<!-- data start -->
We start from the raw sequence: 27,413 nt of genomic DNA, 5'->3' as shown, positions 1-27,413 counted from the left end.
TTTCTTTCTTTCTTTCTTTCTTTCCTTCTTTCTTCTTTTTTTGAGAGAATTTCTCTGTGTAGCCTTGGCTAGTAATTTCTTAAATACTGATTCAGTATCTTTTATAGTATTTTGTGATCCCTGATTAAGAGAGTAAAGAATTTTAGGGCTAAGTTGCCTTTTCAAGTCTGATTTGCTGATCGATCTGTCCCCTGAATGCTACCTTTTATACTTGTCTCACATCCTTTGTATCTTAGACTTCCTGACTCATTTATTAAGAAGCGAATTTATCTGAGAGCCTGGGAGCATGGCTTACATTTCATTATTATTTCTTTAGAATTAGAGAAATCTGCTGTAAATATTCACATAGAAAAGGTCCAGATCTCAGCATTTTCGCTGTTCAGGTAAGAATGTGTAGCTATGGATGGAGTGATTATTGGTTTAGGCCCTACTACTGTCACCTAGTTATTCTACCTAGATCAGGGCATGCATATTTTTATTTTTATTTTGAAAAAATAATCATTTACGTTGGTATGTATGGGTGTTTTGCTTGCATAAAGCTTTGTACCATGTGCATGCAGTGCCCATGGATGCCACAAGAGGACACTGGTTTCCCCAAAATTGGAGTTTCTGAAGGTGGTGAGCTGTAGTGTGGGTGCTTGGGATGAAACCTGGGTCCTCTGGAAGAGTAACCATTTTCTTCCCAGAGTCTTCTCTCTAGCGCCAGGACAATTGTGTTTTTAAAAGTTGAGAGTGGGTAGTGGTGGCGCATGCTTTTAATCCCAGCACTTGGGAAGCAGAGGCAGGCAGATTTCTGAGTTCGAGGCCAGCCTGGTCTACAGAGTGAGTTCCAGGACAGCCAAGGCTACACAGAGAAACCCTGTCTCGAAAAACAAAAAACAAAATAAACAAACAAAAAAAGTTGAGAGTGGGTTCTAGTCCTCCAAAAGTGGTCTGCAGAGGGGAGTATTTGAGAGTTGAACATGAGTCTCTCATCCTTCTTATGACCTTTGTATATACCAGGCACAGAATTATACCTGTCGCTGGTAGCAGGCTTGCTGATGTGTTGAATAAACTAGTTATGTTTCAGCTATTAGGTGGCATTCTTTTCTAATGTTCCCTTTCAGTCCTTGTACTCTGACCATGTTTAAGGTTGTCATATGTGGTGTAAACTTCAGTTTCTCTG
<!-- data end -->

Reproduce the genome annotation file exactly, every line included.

We start from the raw sequence: 27,413 nt of genomic DNA, 5'->3' as shown, positions 1-27,413 counted from the left end.
TTTCTTTCTTTCTTTCTTTCTTTCCTTCTTTCTTCTTTTTTTGAGAGAATTTCTCTGTGTAGCCTTGGCTAGTAATTTCTTAAATACTGATTCAGTATCTTTTATAGTATTTTGTGATCCCTGATTAAGAGAGTAAAGAATTTTAGGGCTAAGTTGCCTTTTCAAGTCTGATTTGCTGATCGATCTGTCCCCTGAATGCTACCTTTTATACTTGTCTCACATCCTTTGTATCTTAGACTTCCTGACTCATTTATTAAGAAGCGAATTTATCTGAGAGCCTGGGAGCATGGCTTACATTTCATTATTATTTCTTTAGAATTAGAGAAATCTGCTGTAAATATTCACATAGAAAAGGTCCAGATCTCAGCATTTTCGCTGTTCAGGTAAGAATGTGTAGCTATGGATGGAGTGATTATTGGTTTAGGCCCTACTACTGTCACCTAGTTATTCTACCTAGATCAGGGCATGCATATTTTTATTTTTATTTTGAAAAAATAATCATTTACGTTGGTATGTATGGGTGTTTTGCTTGCATAAAGCTTTGTACCATGTGCATGCAGTGCCCATGGATGCCACAAGAGGACACTGGTTTCCCCAAAATTGGAGTTTCTGAAGGTGGTGAGCTGTAGTGTGGGTGCTTGGGATGAAACCTGGGTCCTCTGGAAGAGTAACCATTTTCTTCCCAGAGTCTTCTCTCTAGCGCCAGGACAATTGTGTTTTTAAAAGTTGAGAGTGGGTAGTGGTGGCGCATGCTTTTAATCCCAGCACTTGGGAAGCAGAGGCAGGCAGATTTCTGAGTTCGAGGCCAGCCTGGTCTACAGAGTGAGTTCCAGGACAGCCAAGGCTACACAGAGAAACCCTGTCTCGAAAAACAAAAAACAAAATAAACAAACAAAAAAAGTTGAGAGTGGGTTCTAGTCCTCCAAAAGTGGTCTGCAGAGGGGAGTATTTGAGAGTTGAACATGAGTCTCTCATCCTTCTTATGACCTTTGTATATACCAGGCACAGAATTATACCTGTCGCTGGTAGCAGGCTTGCTGATGTGTTGAATAAACTAGTTATGTTTCAGCTATTAGGTGGCATTCTTTTCTAATGTTCCCTTTCAGTCCTTGTACTCTGACCATGTTTAAGGTTGTCATATGTGGTGTAAACTTCAGTTTCTCTG